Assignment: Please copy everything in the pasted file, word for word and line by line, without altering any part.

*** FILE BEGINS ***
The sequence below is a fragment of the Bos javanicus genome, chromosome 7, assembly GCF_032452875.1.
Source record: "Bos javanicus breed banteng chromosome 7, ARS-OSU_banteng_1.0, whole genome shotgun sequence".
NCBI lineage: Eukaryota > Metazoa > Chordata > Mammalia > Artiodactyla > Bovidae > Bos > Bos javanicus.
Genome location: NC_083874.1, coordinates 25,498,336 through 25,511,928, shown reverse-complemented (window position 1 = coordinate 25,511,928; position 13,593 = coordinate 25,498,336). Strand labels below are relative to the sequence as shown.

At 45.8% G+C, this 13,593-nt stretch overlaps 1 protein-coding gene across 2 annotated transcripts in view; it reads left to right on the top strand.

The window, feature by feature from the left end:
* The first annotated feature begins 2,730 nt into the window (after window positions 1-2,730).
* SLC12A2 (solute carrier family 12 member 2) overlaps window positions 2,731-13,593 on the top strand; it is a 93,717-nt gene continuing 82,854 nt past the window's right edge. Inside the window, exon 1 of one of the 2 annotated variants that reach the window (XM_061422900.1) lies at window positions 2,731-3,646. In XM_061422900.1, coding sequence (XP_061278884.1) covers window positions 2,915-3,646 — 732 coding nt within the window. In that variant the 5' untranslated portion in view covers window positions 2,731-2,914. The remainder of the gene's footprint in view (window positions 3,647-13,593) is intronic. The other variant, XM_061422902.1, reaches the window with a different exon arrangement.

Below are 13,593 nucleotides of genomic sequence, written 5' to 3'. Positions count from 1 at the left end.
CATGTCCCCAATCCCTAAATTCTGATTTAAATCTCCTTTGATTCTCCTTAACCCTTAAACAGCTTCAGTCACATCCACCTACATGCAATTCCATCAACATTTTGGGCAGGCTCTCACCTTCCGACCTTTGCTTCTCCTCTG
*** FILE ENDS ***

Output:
The sequence below is a fragment of the Bos javanicus genome, chromosome 7, assembly GCF_032452875.1.
Source record: "Bos javanicus breed banteng chromosome 7, ARS-OSU_banteng_1.0, whole genome shotgun sequence".
NCBI lineage: Eukaryota > Metazoa > Chordata > Mammalia > Artiodactyla > Bovidae > Bos > Bos javanicus.
Genome location: NC_083874.1, coordinates 25,498,336 through 25,511,928, shown reverse-complemented (window position 1 = coordinate 25,511,928; position 13,593 = coordinate 25,498,336). Strand labels below are relative to the sequence as shown.

At 45.8% G+C, this 13,593-nt stretch overlaps 1 protein-coding gene across 2 annotated transcripts in view; it reads left to right on the top strand.

The window, feature by feature from the left end:
* The first annotated feature begins 2,730 nt into the window (after window positions 1-2,730).
* SLC12A2 (solute carrier family 12 member 2) overlaps window positions 2,731-13,593 on the top strand; it is a 93,717-nt gene continuing 82,854 nt past the window's right edge. Inside the window, exon 1 of one of the 2 annotated variants that reach the window (XM_061422900.1) lies at window positions 2,731-3,646. In XM_061422900.1, coding sequence (XP_061278884.1) covers window positions 2,915-3,646 — 732 coding nt within the window. In that variant the 5' untranslated portion in view covers window positions 2,731-2,914. The remainder of the gene's footprint in view (window positions 3,647-13,593) is intronic. The other variant, XM_061422902.1, reaches the window with a different exon arrangement.

Below are 13,593 nucleotides of genomic sequence, written 5' to 3'. Positions count from 1 at the left end.
CATGTCCCCAATCCCTAAATTCTGATTTAAATCTCCTTTGATTCTCCTTAACCCTTAAACAGCTTCAGTCACATCCACCTACATGCAATTCCATCAACATTTTGGGCAGGCTCTCACCTTCCGACCTTTGCTTCTCCTCTG